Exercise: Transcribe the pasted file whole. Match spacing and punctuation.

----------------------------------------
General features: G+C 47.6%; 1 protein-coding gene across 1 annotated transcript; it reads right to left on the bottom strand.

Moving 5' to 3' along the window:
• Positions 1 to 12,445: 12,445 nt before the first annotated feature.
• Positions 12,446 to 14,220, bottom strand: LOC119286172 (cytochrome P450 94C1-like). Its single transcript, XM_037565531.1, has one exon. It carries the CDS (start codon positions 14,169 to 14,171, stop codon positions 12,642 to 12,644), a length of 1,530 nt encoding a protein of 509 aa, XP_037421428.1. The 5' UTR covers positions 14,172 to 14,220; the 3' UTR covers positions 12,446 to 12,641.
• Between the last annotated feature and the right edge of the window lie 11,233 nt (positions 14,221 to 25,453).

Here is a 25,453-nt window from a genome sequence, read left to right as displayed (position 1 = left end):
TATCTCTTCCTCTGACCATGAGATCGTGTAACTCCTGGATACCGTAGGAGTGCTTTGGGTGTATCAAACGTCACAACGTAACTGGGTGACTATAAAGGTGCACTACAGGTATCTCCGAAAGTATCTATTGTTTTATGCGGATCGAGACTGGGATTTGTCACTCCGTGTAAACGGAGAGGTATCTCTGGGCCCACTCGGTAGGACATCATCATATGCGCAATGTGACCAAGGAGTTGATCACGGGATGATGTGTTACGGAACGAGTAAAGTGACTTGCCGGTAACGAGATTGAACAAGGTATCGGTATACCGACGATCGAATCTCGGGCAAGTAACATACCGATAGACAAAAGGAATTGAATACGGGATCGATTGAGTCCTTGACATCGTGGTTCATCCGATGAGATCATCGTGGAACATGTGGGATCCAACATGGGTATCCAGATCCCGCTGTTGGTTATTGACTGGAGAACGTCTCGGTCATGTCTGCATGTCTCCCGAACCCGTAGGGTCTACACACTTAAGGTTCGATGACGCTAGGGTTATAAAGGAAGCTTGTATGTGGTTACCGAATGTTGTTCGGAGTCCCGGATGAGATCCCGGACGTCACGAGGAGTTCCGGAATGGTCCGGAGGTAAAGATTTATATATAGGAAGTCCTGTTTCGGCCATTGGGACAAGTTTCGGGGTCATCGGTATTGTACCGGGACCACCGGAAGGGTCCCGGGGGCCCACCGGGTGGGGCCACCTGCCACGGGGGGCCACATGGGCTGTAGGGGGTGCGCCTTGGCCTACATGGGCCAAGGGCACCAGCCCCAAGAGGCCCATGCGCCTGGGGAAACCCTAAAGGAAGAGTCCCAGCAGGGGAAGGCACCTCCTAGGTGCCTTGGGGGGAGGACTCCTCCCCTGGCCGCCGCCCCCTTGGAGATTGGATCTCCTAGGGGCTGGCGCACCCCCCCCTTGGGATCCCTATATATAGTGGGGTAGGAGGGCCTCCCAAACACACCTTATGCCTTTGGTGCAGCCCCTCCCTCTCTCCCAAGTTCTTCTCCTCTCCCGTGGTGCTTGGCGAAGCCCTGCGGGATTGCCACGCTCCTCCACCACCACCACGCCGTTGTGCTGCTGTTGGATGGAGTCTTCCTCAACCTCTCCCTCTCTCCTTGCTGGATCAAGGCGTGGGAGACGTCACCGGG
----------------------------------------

General features: G+C 47.6%; 1 protein-coding gene across 1 annotated transcript; it reads right to left on the bottom strand.

Moving 5' to 3' along the window:
• Positions 1 to 12,445: 12,445 nt before the first annotated feature.
• Positions 12,446 to 14,220, bottom strand: LOC119286172 (cytochrome P450 94C1-like). Its single transcript, XM_037565531.1, has one exon. It carries the CDS (start codon positions 14,169 to 14,171, stop codon positions 12,642 to 12,644), a length of 1,530 nt encoding a protein of 509 aa, XP_037421428.1. The 5' UTR covers positions 14,172 to 14,220; the 3' UTR covers positions 12,446 to 12,641.
• Between the last annotated feature and the right edge of the window lie 11,233 nt (positions 14,221 to 25,453).

Here is a 25,453-nt window from a genome sequence, read left to right as displayed (position 1 = left end):
TATCTCTTCCTCTGACCATGAGATCGTGTAACTCCTGGATACCGTAGGAGTGCTTTGGGTGTATCAAACGTCACAACGTAACTGGGTGACTATAAAGGTGCACTACAGGTATCTCCGAAAGTATCTATTGTTTTATGCGGATCGAGACTGGGATTTGTCACTCCGTGTAAACGGAGAGGTATCTCTGGGCCCACTCGGTAGGACATCATCATATGCGCAATGTGACCAAGGAGTTGATCACGGGATGATGTGTTACGGAACGAGTAAAGTGACTTGCCGGTAACGAGATTGAACAAGGTATCGGTATACCGACGATCGAATCTCGGGCAAGTAACATACCGATAGACAAAAGGAATTGAATACGGGATCGATTGAGTCCTTGACATCGTGGTTCATCCGATGAGATCATCGTGGAACATGTGGGATCCAACATGGGTATCCAGATCCCGCTGTTGGTTATTGACTGGAGAACGTCTCGGTCATGTCTGCATGTCTCCCGAACCCGTAGGGTCTACACACTTAAGGTTCGATGACGCTAGGGTTATAAAGGAAGCTTGTATGTGGTTACCGAATGTTGTTCGGAGTCCCGGATGAGATCCCGGACGTCACGAGGAGTTCCGGAATGGTCCGGAGGTAAAGATTTATATATAGGAAGTCCTGTTTCGGCCATTGGGACAAGTTTCGGGGTCATCGGTATTGTACCGGGACCACCGGAAGGGTCCCGGGGGCCCACCGGGTGGGGCCACCTGCCACGGGGGGCCACATGGGCTGTAGGGGGTGCGCCTTGGCCTACATGGGCCAAGGGCACCAGCCCCAAGAGGCCCATGCGCCTGGGGAAACCCTAAAGGAAGAGTCCCAGCAGGGGAAGGCACCTCCTAGGTGCCTTGGGGGGAGGACTCCTCCCCTGGCCGCCGCCCCCTTGGAGATTGGATCTCCTAGGGGCTGGCGCACCCCCCCCTTGGGATCCCTATATATAGTGGGGTAGGAGGGCCTCCCAAACACACCTTATGCCTTTGGTGCAGCCCCTCCCTCTCTCCCAAGTTCTTCTCCTCTCCCGTGGTGCTTGGCGAAGCCCTGCGGGATTGCCACGCTCCTCCACCACCACCACGCCGTTGTGCTGCTGTTGGATGGAGTCTTCCTCAACCTCTCCCTCTCTCCTTGCTGGATCAAGGCGTGGGAGACGTCACCGGG